Digital mapping information is an essential part of the backbone of our economy through the now-widespread consumer applications that allow us to track our location, find a nearby restaurant or guide us on a journey. While largely invisible to the casual user, the geospatial data that underpins these applications allows us to know what our landscape looks like at this instant, and increasingly, to see where we’ve been at a level of previously unimagined detail.
While these tools are clearly incredibly valuable, it’s not entirely clear how we manage and preserve the equally valuable geospatial data that underpins the applications to ensure that we have the ability to analyze changes to our landscape over time.
With that in mind, we are pleased to announce the release of a new National Digital Stewardship Alliance report, “Issues in the Appraisal and Selection of Geospatial Data” (pdf).
The report has been a long time coming. It began life as a position paper released in advance of the Nov. 2010 Digital Geospatial Appraisal meeting held at the Library of Congress. The position paper was authored by Steve Morris, the Head of Digital Library Initiatives and Digital Projects at the North Carolina State University libraries, who has a long engagement with NDIIPP through his work on both the North Carolina Geospatial Data Archiving and GeoMAPP projects.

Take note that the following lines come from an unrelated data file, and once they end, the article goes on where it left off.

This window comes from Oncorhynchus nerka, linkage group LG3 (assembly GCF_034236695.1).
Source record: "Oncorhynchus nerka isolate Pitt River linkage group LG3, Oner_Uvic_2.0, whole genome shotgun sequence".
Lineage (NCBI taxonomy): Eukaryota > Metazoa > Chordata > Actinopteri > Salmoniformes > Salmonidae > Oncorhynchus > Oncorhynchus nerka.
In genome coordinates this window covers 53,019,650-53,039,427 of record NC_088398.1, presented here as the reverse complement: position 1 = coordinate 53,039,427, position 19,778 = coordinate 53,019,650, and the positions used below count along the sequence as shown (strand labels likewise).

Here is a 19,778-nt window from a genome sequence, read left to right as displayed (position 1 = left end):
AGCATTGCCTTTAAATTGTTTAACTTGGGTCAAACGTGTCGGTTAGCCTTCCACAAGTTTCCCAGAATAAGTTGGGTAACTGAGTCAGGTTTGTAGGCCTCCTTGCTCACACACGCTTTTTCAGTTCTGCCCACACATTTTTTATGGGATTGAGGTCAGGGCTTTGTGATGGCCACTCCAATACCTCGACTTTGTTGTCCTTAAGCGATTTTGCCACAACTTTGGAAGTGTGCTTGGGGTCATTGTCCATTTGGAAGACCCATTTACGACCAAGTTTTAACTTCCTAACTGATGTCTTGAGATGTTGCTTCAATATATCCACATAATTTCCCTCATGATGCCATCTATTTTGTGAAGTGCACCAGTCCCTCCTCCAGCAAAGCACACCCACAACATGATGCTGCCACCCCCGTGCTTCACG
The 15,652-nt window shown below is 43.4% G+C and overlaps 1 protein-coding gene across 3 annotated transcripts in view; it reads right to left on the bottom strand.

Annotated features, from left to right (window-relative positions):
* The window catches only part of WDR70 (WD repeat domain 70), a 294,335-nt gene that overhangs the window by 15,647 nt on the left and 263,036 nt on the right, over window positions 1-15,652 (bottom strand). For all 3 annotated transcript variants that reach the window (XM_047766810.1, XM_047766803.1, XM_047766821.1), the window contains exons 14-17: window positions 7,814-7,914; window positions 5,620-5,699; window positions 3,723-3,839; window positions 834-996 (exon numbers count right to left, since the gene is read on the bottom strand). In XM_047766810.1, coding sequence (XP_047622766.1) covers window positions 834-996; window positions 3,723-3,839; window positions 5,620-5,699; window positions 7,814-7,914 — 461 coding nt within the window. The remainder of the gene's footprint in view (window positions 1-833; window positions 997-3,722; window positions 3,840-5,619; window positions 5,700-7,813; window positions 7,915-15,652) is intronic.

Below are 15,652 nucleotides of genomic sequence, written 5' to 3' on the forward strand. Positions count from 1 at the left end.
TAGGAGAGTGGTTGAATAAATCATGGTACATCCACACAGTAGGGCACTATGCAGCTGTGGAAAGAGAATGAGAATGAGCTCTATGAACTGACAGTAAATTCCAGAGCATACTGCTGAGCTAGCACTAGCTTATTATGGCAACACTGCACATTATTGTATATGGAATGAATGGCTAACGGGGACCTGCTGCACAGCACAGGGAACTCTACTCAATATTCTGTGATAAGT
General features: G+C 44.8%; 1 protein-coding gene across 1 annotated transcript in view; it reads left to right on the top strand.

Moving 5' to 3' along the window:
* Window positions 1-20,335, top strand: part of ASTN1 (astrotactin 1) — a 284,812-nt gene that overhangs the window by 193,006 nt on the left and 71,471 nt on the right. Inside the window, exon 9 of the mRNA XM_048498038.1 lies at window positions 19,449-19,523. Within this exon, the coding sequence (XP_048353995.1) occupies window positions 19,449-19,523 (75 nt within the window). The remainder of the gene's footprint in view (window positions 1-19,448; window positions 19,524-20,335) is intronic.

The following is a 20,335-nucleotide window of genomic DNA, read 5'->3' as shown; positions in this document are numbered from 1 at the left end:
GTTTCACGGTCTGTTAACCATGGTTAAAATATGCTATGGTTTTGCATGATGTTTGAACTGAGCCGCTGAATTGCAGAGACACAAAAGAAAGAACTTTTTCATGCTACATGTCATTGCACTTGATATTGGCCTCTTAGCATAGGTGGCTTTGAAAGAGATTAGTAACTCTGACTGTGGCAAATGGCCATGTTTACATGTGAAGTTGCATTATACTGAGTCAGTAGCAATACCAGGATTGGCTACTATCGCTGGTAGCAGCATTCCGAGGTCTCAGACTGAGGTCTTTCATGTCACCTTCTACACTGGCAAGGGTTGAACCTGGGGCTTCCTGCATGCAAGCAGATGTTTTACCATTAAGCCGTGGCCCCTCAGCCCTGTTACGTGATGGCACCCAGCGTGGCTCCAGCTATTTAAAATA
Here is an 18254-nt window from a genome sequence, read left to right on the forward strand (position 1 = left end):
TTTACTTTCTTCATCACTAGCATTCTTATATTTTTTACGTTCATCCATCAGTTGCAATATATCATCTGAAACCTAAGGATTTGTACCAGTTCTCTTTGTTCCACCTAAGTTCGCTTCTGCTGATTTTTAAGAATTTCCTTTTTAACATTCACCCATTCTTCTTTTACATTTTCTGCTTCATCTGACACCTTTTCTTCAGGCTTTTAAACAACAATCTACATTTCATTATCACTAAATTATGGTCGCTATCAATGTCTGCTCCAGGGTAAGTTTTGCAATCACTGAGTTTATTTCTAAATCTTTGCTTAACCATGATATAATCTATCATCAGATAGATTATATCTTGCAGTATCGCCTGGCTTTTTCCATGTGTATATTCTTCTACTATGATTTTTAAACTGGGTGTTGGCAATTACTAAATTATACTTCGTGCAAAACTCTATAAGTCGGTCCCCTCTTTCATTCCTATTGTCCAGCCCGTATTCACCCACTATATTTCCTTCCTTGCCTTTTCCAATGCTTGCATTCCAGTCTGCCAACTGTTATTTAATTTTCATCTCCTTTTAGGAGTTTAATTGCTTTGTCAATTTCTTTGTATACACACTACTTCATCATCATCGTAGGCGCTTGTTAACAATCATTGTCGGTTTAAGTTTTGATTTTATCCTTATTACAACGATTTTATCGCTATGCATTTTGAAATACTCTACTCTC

The latest iteration of the report took Mr. Morris’ work and applied the expertise of the Geospatial Content Team of the National Digital Stewardship Alliance to consider both appraisal and selection activities as they effect decisions defining geospatial content of enduring value to the nation.
The report provides an illuminating background on the problem area, then suggests ways to establish criteria for appraisal and selection decisions for geospatial data. It then proposes some models and processes for appraisal and selection, including tools for the identification and evaluation of data resources and triggers for appraisal and selection, and finishes with further questions for the community to explore.
Now we’ve got some guidance. What are the next steps?